Offering first-time youth offenders a second chance through restorative justice.
Chances And Services for Youth’s Teen Court gives first-time offenders a second chance. Young offenders are referred to Teen Court from the Juvenile Probation Office and appear before a court made up of their peers. They are sentenced by a jury of their peers and offered an opportunity to give back to their community for their offenses.
For more information, please contact Teen Court Coordinator Holly Mullenix by email email@example.com or phone 812-231-8918.
How Teen Court Works for Youth
Teen Court is is targeted to assist first-time offenders and designed as a type of deferred program for children meeting certain eligibility requirements. To qualify for the program, the teen must admit to a misdemeanor or lower charge. The court session meets out a constructive sentence before a judge through a process utilizing teenage attorneys and jurors, giving a true definition to “jury of your peers.” Constructive sentences will include community service hours, jury terms, workshops, and essays. Each case brought before the jury will be different, as will the sentences. Once the sentence is completed, there is no evidence of the offense in the teen’s record, effectively giving the teenager a second chance to be a model citizen. The idea is to target those who, with some encouragement, have the best chance of staying out of future trouble.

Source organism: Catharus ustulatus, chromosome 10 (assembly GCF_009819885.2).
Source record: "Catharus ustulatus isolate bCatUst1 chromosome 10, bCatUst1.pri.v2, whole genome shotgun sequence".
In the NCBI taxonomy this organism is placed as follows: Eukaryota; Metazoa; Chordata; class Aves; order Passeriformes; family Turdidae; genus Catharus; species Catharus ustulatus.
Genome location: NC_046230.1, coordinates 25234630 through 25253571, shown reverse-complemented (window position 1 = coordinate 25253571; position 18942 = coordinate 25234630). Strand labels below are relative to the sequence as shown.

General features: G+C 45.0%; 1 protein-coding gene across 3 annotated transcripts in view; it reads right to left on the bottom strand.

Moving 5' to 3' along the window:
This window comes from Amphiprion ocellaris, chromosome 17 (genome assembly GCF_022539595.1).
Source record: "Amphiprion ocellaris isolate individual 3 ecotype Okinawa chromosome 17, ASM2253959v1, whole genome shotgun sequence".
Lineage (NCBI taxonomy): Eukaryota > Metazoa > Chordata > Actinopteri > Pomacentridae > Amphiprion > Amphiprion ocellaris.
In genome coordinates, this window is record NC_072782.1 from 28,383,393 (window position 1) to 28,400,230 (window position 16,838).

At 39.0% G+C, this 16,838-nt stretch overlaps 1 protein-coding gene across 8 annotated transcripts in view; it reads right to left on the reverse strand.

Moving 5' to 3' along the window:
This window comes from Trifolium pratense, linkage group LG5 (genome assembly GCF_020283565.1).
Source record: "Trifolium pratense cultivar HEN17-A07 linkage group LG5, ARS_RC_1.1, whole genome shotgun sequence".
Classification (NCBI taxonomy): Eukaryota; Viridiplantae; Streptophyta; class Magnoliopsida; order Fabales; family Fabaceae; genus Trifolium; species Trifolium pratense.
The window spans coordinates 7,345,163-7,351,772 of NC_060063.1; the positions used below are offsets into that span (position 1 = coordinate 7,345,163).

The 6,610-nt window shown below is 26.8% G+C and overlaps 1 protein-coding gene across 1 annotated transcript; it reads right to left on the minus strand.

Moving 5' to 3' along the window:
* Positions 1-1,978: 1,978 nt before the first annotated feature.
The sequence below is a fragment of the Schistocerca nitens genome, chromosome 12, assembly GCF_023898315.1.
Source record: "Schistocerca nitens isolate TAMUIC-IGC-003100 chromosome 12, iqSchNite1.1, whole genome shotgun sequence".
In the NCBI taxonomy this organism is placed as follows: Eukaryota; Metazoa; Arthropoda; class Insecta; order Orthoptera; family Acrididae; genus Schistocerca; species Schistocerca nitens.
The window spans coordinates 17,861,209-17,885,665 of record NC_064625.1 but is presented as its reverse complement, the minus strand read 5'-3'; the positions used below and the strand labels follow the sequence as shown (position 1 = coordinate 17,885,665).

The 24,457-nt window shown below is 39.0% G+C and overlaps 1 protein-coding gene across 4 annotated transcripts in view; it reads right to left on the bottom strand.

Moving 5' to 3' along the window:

Teen Court Participants
As with any program, success depends on the commitment of those involved. The participants in the Teen Court program are predominately teenagers. The program utilizes teenage attorneys, teenage/college intern bailiffs, teenage/college intern court clerks, and teenage jurors. With the aid of a few adults, these teenagers develop leadership abilities, teamwork skills, and a sense of self-worth. Listed below are the main participants in the Teen Court program.
The defendants are teens in the community, usually referred to Teen Court from the Juvenile Probation Office. After they are ticketed for their offense/s, they are referred to Teen Court.
The attorneys are trained volunteers. The training consists of situational lessons, job shadowing, acting as supportive counsel and lead counsel. The teen attorneys may call and question witnesses and bring forth information pertaining to their argument of the case. Aggravating and mitigating circumstances are heavily discussed.
Teens make up the jury, and their verdicts must be unanimous before they can return from deliberation. The defendants participating in this program will be required to serve at least one term as a jury member but no more than four. Members will be selected from area schools. Participants will be able to select from three different terms: fall, spring, or summer.
The judge who serves Teen Court will be a local judge or attorney. Should the judge be unable to serve the local Teen Court, the Teen Court Program Director will serve as judge. An adult is used in this capacity to create the real effect of a courtroom appearance.